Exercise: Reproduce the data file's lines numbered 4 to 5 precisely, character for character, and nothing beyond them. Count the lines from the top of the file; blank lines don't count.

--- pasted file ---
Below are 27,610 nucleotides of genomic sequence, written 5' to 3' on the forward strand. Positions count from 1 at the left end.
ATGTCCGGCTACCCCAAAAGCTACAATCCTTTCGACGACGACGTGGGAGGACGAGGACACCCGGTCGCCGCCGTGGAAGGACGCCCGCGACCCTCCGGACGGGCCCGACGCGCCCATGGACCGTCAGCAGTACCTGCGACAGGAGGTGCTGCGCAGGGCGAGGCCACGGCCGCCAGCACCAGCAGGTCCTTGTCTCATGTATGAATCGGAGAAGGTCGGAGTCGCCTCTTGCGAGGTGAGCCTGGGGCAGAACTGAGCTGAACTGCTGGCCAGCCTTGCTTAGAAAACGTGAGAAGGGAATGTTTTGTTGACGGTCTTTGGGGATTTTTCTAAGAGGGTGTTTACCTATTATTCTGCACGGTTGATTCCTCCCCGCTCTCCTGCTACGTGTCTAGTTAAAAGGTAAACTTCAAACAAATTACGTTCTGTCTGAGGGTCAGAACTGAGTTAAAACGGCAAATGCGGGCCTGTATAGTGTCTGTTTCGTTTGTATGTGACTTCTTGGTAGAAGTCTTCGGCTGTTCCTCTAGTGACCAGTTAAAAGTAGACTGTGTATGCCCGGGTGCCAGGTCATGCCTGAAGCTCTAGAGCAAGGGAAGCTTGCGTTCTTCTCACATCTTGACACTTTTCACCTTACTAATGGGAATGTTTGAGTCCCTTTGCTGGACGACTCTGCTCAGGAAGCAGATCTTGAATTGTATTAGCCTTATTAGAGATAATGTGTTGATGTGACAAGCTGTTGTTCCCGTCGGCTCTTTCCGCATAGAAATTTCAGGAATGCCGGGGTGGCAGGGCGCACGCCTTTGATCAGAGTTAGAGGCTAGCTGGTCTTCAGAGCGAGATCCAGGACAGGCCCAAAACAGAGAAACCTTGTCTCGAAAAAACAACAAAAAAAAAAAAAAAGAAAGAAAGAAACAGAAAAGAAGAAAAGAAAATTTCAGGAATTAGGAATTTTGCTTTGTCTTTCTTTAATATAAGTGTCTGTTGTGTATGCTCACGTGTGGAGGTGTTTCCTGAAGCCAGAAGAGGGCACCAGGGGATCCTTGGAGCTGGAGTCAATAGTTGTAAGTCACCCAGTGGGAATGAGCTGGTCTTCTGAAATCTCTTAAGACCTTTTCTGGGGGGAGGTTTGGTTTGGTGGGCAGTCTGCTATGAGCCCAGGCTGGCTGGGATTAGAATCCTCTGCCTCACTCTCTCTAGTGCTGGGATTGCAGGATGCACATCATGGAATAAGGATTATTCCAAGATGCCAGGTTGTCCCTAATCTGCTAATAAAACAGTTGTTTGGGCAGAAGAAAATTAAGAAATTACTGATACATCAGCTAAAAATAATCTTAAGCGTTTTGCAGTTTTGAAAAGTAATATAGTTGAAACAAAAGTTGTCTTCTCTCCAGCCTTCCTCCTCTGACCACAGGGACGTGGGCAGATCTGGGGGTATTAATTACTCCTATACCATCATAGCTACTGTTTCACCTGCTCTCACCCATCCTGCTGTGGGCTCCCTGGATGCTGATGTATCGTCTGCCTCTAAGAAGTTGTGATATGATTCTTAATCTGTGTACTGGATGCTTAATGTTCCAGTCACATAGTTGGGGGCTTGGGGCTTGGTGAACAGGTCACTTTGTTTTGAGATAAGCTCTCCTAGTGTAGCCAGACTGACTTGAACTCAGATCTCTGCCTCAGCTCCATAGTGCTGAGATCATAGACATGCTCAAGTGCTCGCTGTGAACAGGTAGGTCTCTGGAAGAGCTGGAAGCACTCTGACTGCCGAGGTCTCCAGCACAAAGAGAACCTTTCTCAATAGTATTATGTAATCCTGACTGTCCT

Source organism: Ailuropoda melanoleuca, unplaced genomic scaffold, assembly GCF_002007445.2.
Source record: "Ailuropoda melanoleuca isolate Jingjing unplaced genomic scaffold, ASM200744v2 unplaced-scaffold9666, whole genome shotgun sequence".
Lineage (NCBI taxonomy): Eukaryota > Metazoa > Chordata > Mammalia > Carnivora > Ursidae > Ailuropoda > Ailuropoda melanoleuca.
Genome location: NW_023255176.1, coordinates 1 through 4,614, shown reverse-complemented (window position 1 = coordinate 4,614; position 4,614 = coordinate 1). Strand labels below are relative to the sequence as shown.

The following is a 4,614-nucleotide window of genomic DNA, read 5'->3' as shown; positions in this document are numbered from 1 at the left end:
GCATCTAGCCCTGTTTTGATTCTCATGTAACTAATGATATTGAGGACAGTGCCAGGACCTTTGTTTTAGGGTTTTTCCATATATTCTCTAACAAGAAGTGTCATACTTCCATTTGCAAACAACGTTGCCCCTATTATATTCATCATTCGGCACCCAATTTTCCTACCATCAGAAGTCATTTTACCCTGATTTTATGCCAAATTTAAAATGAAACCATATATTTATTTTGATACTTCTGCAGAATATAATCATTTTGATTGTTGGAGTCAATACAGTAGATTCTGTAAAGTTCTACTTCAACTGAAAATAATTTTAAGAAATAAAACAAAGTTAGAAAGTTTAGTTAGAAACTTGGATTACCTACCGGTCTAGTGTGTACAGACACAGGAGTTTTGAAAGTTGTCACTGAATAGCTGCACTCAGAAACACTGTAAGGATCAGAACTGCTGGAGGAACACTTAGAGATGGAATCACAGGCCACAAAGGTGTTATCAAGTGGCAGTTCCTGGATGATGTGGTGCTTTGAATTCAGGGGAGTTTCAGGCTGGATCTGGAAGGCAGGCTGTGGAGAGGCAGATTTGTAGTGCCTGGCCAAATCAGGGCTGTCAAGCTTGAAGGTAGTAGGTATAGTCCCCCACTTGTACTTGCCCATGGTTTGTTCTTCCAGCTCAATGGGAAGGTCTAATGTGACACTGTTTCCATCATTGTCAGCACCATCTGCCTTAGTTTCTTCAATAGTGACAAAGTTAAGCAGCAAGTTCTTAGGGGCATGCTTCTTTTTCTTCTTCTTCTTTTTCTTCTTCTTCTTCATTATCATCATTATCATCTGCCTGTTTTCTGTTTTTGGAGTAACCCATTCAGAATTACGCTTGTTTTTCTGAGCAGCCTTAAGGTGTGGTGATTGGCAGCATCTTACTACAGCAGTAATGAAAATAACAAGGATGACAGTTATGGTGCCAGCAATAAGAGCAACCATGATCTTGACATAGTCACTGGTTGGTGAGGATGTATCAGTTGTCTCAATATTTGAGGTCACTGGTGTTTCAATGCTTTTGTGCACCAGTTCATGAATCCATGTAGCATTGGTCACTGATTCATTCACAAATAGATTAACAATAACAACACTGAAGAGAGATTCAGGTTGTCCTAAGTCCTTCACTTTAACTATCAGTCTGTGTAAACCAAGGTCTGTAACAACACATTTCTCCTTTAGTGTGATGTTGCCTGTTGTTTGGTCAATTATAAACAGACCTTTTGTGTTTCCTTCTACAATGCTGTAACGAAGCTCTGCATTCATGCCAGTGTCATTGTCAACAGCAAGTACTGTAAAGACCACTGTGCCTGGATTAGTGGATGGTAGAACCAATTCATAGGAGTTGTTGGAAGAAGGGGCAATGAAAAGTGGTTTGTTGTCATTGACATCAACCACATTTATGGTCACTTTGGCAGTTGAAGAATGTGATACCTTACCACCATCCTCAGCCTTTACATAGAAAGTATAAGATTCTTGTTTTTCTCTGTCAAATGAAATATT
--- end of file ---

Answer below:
Source record: "Ailuropoda melanoleuca isolate Jingjing unplaced genomic scaffold, ASM200744v2 unplaced-scaffold9666, whole genome shotgun sequence".
Lineage (NCBI taxonomy): Eukaryota > Metazoa > Chordata > Mammalia > Carnivora > Ursidae > Ailuropoda > Ailuropoda melanoleuca.